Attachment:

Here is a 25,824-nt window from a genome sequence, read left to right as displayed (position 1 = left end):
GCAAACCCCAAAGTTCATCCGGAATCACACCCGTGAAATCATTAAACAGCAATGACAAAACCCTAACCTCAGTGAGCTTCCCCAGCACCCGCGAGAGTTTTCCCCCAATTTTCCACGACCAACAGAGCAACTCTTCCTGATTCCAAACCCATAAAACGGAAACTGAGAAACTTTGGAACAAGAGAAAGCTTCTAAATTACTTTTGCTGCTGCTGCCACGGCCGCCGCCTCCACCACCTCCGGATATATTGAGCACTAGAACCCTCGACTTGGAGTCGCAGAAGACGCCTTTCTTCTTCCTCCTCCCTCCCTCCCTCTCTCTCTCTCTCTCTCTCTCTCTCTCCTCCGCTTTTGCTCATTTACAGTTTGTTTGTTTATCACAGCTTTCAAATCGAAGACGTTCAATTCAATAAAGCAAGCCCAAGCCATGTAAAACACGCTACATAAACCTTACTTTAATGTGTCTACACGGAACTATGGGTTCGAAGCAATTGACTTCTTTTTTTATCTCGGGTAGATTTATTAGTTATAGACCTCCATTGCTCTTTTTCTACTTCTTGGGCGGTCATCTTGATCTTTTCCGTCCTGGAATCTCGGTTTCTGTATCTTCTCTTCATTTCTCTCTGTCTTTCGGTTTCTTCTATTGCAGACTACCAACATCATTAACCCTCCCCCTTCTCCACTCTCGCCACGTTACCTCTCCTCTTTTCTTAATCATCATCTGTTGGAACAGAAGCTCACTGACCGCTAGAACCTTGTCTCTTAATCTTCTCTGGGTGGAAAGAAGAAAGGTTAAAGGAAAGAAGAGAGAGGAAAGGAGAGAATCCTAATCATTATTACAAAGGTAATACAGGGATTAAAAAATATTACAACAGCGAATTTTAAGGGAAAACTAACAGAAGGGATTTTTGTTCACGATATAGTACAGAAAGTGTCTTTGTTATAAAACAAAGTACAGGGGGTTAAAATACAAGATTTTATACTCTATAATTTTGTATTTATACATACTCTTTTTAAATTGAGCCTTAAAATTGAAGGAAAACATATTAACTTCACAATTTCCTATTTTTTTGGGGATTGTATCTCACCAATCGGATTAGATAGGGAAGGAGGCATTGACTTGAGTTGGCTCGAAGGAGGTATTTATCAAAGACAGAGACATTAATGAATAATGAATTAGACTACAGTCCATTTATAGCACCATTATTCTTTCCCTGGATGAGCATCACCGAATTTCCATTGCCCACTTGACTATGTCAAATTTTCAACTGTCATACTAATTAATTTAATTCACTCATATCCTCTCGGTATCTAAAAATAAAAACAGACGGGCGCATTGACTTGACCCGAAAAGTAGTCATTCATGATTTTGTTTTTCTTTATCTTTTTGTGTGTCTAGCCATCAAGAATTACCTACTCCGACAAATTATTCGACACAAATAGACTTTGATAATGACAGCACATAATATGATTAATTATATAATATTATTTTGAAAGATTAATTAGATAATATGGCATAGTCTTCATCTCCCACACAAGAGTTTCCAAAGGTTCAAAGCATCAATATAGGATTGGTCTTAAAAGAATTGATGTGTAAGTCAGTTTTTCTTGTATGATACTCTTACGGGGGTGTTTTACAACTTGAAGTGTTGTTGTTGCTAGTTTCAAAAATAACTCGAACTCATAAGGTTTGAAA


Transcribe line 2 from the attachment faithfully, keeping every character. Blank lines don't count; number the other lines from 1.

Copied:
GCAAACCCCAAAGTTCATCCGGAATCACACCCGTGAAATCATTAAACAGCAATGACAAAACCCTAACCTCAGTGAGCTTCCCCAGCACCCGCGAGAGTTTTCCCCCAATTTTCCACGACCAACAGAGCAACTCTTCCTGATTCCAAACCCATAAAACGGAAACTGAGAAACTTTGGAACAAGAGAAAGCTTCTAAATTACTTTTGCTGCTGCTGCCACGGCCGCCGCCTCCACCACCTCCGGATATATTGAGCACTAGAACCCTCGACTTGGAGTCGCAGAAGACGCCTTTCTTCTTCCTCCTCCCTCCCTCCCTCTCTCTCTCTCTCTCTCTCTCTCTCTCCTCCGCTTTTGCTCATTTACAGTTTGTTTGTTTATCACAGCTTTCAAATCGAAGACGTTCAATTCAATAAAGCAAGCCCAAGCCATGTAAAACACGCTACATAAACCTTACTTTAATGTGTCTACACGGAACTATGGGTTCGAAGCAATTGACTTCTTTTTTTATCTCGGGTAGATTTATTAGTTATAGACCTCCATTGCTCTTTTTCTACTTCTTGGGCGGTCATCTTGATCTTTTCCGTCCTGGAATCTCGGTTTCTGTATCTTCTCTTCATTTCTCTCTGTCTTTCGGTTTCTTCTATTGCAGACTACCAACATCATTAACCCTCCCCCTTCTCCACTCTCGCCACGTTACCTCTCCTCTTTTCTTAATCATCATCTGTTGGAACAGAAGCTCACTGACCGCTAGAACCTTGTCTCTTAATCTTCTCTGGGTGGAAAGAAGAAAGGTTAAAGGAAAGAAGAGAGAGGAAAGGAGAGAATCCTAATCATTATTACAAAGGTAATACAGGGATTAAAAAATATTACAACAGCGAATTTTAAGGGAAAACTAACAGAAGGGATTTTTGTTCACGATATAGTACAGAAAGTGTCTTTGTTATAAAACAAAGTACAGGGGGTTAAAATACAAGATTTTATACTCTATAATTTTGTATTTATACATACTCTTTTTAAATTGAGCCTTAAAATTGAAGGAAAACATATTAACTTCACAATTTCCTATTTTTTTGGGGATTGTATCTCACCAATCGGATTAGATAGGGAAGGAGGCATTGACTTGAGTTGGCTCGAAGGAGGTATTTATCAAAGACAGAGACATTAATGAATAATGAATTAGACTACAGTCCATTTATAGCACCATTATTCTTTCCCTGGATGAGCATCACCGAATTTCCATTGCCCACTTGACTATGTCAAATTTTCAACTGTCATACTAATTAATTTAATTCACTCATATCCTCTCGGTATCTAAAAATAAAAACAGACGGGCGCATTGACTTGACCCGAAAAGTAGTCATTCATGATTTTGTTTTTCTTTATCTTTTTGTGTGTCTAGCCATCAAGAATTACCTACTCCGACAAATTATTCGACACAAATAGACTTTGATAATGACAGCACATAATATGATTAATTATATAATATTATTTTGAAAGATTAATTAGATAATATGGCATAGTCTTCATCTCCCACACAAGAGTTTCCAAAGGTTCAAAGCATCAATATAGGATTGGTCTTAAAAGAATTGATGTGTAAGTCAGTTTTTCTTGTATGATACTCTTACGGGGGTGTTTTACAACTTGAAGTGTTGTTGTTGCTAGTTTCAAAAATAACTCGAACTCATAAGGTTTGAAA